5 Business Essentials That are Becoming Obsolete

Are you running your small business as if it were the past, or are you focusing your efforts on the future? Don’t be like Yahoo’s Melissa Mayer, trying to revive a flagging company by implementing outdated work methods. Instead, learn which former business essentials are quickly becoming obsolete, and how your company can work differently.

old desktop PC
photo credit: Blake Patterson

1. Email

Why is email on track to obsolescence? Because it’s broken. Workers spend up to 20 percent of their time simply managing email instead of getting work done, and the majority of that email contains very little to do with their actual objectives and goals. Instead of developing or marketing products, your staff is weeding out spam or getting sidelined into lengthy email “discussions” that could be resolved with a quick chat.

If your staff is email overwhelmed, introduce them to new management tactics such as daily Scrum-style project check-ins, or “Email-free Fridays” where all discussions must happen face-to-face or over VOiP video chat. Talk to them about good email strategies, such as crafting three-sentence emails that specifically state the problem and the actions you are going to take to solve it. Explain that if an email requires more than three replies, it becomes a face-to-face discussion. Then sit back and watch as new methods of communication unfold.

2. Fax Machines

Many businesses, notably hospitals, still require sensitive information to arrive via fax. However, that doesn’t mean you need to own a fax machine. If your office has a scanner, you have a fax service; simply scan documents and use an online fax program such as MyFax, ranked the top online fax program by Lifehacker. You don’t even need a fax machine to receive faxes; all you need is a fax number.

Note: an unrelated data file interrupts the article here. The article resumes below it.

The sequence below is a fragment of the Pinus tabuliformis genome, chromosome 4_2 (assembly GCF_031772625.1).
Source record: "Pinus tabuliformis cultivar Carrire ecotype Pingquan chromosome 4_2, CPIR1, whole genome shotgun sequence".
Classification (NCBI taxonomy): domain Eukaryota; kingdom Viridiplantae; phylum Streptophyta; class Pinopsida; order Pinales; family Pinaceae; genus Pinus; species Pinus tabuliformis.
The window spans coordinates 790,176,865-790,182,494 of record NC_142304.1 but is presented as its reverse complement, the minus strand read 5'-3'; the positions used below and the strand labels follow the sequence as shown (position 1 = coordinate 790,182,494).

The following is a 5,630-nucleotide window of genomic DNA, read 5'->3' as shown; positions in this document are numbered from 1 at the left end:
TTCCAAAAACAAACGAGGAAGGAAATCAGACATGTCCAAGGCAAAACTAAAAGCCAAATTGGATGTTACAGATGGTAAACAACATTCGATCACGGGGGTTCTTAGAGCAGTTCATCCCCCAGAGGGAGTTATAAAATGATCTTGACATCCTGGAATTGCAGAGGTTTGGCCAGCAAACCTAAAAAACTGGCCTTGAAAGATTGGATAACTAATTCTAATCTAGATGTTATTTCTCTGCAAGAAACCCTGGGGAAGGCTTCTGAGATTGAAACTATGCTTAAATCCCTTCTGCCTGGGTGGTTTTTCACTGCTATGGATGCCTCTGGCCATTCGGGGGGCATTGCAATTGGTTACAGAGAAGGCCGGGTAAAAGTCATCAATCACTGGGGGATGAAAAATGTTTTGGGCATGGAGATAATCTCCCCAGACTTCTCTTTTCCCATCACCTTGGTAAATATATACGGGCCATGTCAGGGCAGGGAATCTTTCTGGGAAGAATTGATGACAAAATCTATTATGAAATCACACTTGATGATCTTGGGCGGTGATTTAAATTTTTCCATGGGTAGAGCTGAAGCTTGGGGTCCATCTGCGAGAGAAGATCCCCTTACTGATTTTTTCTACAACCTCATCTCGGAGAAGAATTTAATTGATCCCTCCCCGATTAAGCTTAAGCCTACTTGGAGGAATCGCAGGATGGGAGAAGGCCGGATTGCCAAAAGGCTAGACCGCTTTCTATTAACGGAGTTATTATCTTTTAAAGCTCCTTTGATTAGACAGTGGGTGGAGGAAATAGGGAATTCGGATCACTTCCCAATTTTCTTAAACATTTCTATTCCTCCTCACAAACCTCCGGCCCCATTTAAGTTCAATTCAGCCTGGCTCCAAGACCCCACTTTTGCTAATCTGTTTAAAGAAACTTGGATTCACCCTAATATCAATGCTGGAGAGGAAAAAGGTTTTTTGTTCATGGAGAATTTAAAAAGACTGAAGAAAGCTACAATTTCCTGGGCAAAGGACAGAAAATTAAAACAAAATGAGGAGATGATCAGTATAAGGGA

3. International Dialing

As TollFreeForwarding notes: customers and clients just won’t dial complicated international codes to reach you. With your employees, vendors, and potential customers spread around the world, it’s up to you to work with an international phone number service to make sure you have local numbers set up in every country with which you do business. These local numbers reroute through a hub, so you can call Mumbai, Bangkok, or London without having to remember how many ones and twos to dial beforehand.

4. Desktop Computers

The days of the desktop are nearly over. Now that office workers do as much business away from the office as in it, they want all of their files and folders to remain constant, and are as likely to work on their personal or company-provided laptop all day as they are to touch the large desktop machine gathering dust in the corner.

5. Offices

Yes, even offices themselves are nearing obsolescence. While Yahoo’s Marissa Meyer famously told all of her teleworking employees to get back into their cubes, companies such as 37Signals let employees work wherever they like and don’t even require staff to live in the same city. Their new book, Remote: Office Not Required, releases on October 29.

Meanwhile, workplace expert Penelope Trunk tells employees that, for career happiness, they need a job where they are free to work from home — or from anywhere. Expect this to be the new trend in upcoming years, and prepare accordingly.

As the desktop computer goes the way of the paper memo, and as new business communication techniques come up to replace the old, it’s your job as a small business entrepreneur to ensure your staff reaps the benefit of these new technologies. Don’t force your teams to use obsolete tools; instead, let them embrace the new best practices of doing business.

About the Author: This article is written by Tara Miller.